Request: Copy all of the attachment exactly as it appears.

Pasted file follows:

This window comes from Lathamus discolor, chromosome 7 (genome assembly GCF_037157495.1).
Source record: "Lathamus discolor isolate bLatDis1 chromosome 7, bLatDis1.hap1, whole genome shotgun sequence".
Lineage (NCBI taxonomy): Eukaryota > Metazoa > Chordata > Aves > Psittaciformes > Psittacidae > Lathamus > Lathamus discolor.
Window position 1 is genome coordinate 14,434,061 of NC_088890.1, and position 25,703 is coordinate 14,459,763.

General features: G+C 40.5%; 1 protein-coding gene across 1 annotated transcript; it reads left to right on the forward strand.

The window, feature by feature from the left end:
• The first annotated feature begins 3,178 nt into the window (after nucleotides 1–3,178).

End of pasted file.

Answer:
This window comes from Lathamus discolor, chromosome 7 (genome assembly GCF_037157495.1).
Source record: "Lathamus discolor isolate bLatDis1 chromosome 7, bLatDis1.hap1, whole genome shotgun sequence".
Lineage (NCBI taxonomy): Eukaryota > Metazoa > Chordata > Aves > Psittaciformes > Psittacidae > Lathamus > Lathamus discolor.
Window position 1 is genome coordinate 14,434,061 of NC_088890.1, and position 25,703 is coordinate 14,459,763.

General features: G+C 40.5%; 1 protein-coding gene across 1 annotated transcript; it reads left to right on the forward strand.

The window, feature by feature from the left end:
• The first annotated feature begins 3,178 nt into the window (after nucleotides 1–3,178).